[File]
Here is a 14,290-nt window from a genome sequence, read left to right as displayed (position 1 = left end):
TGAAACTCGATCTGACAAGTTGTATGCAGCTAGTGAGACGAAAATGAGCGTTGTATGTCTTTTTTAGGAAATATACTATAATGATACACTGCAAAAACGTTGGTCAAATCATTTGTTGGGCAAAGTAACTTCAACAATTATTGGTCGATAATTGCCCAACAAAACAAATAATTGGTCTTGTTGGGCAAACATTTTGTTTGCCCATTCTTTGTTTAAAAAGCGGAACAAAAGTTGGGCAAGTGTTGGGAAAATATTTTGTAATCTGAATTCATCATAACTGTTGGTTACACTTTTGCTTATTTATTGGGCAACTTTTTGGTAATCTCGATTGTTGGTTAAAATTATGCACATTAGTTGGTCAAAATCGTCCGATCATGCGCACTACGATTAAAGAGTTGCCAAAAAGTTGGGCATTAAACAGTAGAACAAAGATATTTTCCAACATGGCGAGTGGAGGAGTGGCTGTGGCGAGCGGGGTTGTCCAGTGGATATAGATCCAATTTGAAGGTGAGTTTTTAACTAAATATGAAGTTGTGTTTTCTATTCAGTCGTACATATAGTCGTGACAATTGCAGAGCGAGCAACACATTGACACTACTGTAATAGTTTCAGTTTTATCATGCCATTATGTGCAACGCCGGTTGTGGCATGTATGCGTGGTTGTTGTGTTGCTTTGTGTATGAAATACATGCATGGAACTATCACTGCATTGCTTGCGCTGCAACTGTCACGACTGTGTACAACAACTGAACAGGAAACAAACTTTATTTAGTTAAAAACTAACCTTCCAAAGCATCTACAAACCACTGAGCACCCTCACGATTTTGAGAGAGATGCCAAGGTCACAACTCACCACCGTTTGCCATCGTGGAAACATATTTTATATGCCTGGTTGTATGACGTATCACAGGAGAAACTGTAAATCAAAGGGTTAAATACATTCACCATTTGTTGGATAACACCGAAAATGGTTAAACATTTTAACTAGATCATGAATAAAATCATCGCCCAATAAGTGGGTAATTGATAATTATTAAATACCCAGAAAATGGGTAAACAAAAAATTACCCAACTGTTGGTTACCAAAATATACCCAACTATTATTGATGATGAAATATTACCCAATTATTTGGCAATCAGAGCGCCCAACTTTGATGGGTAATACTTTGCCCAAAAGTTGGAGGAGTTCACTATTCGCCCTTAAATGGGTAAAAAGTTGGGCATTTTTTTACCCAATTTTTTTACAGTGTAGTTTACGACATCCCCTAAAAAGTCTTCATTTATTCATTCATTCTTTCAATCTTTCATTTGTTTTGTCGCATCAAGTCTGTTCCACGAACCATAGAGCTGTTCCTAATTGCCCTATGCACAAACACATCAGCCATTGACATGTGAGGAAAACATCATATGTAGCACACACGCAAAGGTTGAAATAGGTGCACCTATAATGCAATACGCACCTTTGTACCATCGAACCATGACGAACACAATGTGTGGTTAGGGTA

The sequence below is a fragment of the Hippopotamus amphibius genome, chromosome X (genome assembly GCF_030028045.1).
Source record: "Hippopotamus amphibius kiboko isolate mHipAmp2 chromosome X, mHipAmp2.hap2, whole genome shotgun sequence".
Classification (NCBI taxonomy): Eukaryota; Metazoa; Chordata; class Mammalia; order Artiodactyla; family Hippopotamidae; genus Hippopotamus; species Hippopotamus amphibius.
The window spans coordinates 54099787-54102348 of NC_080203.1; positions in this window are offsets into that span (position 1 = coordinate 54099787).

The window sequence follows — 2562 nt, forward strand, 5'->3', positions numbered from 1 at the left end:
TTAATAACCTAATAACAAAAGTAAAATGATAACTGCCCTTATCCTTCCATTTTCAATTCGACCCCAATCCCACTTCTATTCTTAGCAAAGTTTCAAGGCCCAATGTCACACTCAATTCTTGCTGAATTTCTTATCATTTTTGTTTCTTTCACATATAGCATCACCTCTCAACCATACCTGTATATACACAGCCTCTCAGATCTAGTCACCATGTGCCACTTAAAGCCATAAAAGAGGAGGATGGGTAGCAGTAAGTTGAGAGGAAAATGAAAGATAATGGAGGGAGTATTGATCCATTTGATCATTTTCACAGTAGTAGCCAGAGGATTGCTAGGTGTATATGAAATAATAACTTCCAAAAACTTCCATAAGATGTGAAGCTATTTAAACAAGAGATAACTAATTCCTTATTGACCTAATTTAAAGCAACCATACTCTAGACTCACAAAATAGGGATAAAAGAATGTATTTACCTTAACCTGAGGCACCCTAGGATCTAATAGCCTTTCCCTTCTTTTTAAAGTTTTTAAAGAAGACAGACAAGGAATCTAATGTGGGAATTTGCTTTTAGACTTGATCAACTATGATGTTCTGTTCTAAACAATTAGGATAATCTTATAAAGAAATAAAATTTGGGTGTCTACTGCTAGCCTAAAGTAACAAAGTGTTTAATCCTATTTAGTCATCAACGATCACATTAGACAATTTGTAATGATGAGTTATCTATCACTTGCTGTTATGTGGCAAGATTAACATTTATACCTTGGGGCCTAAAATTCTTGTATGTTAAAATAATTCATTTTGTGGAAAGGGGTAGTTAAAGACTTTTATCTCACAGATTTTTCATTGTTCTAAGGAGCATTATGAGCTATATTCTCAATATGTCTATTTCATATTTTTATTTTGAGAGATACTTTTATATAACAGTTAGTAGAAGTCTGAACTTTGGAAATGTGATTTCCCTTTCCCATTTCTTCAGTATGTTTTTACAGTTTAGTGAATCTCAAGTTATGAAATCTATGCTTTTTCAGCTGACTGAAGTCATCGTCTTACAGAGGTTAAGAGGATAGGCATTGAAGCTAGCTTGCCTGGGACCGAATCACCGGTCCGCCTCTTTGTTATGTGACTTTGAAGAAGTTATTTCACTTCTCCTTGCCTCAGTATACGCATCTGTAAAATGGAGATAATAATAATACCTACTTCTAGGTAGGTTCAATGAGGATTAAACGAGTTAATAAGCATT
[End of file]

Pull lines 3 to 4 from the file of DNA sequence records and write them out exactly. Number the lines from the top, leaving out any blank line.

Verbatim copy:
The sequence below is a fragment of the Hippopotamus amphibius genome, chromosome X (genome assembly GCF_030028045.1).
Source record: "Hippopotamus amphibius kiboko isolate mHipAmp2 chromosome X, mHipAmp2.hap2, whole genome shotgun sequence".